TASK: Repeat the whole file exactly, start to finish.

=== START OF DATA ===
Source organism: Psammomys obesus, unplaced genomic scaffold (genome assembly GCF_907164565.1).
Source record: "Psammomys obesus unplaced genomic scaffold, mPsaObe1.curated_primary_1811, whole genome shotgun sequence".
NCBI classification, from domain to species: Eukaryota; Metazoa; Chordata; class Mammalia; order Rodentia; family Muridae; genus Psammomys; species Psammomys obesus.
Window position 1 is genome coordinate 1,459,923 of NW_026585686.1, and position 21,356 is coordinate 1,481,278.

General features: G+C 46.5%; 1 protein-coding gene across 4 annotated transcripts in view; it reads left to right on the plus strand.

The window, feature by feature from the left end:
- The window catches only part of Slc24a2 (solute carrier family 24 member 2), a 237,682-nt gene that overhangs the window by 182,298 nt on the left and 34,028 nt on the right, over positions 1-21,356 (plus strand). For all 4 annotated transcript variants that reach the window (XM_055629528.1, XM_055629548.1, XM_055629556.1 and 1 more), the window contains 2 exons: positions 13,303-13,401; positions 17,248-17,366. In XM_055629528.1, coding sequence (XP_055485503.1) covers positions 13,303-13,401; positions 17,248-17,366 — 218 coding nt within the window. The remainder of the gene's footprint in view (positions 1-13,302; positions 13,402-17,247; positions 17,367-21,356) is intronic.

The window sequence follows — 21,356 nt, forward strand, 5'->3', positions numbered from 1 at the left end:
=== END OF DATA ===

Source organism: Psammomys obesus, unplaced genomic scaffold (genome assembly GCF_907164565.1).
Source record: "Psammomys obesus unplaced genomic scaffold, mPsaObe1.curated_primary_1811, whole genome shotgun sequence".
NCBI classification, from domain to species: Eukaryota; Metazoa; Chordata; class Mammalia; order Rodentia; family Muridae; genus Psammomys; species Psammomys obesus.
Window position 1 is genome coordinate 1,459,923 of NW_026585686.1, and position 21,356 is coordinate 1,481,278.

General features: G+C 46.5%; 1 protein-coding gene across 4 annotated transcripts in view; it reads left to right on the plus strand.

The window, feature by feature from the left end:
- The window catches only part of Slc24a2 (solute carrier family 24 member 2), a 237,682-nt gene that overhangs the window by 182,298 nt on the left and 34,028 nt on the right, over positions 1-21,356 (plus strand). For all 4 annotated transcript variants that reach the window (XM_055629528.1, XM_055629548.1, XM_055629556.1 and 1 more), the window contains 2 exons: positions 13,303-13,401; positions 17,248-17,366. In XM_055629528.1, coding sequence (XP_055485503.1) covers positions 13,303-13,401; positions 17,248-17,366 — 218 coding nt within the window. The remainder of the gene's footprint in view (positions 1-13,302; positions 13,402-17,247; positions 17,367-21,356) is intronic.

The window sequence follows — 21,356 nt, forward strand, 5'->3', positions numbered from 1 at the left end: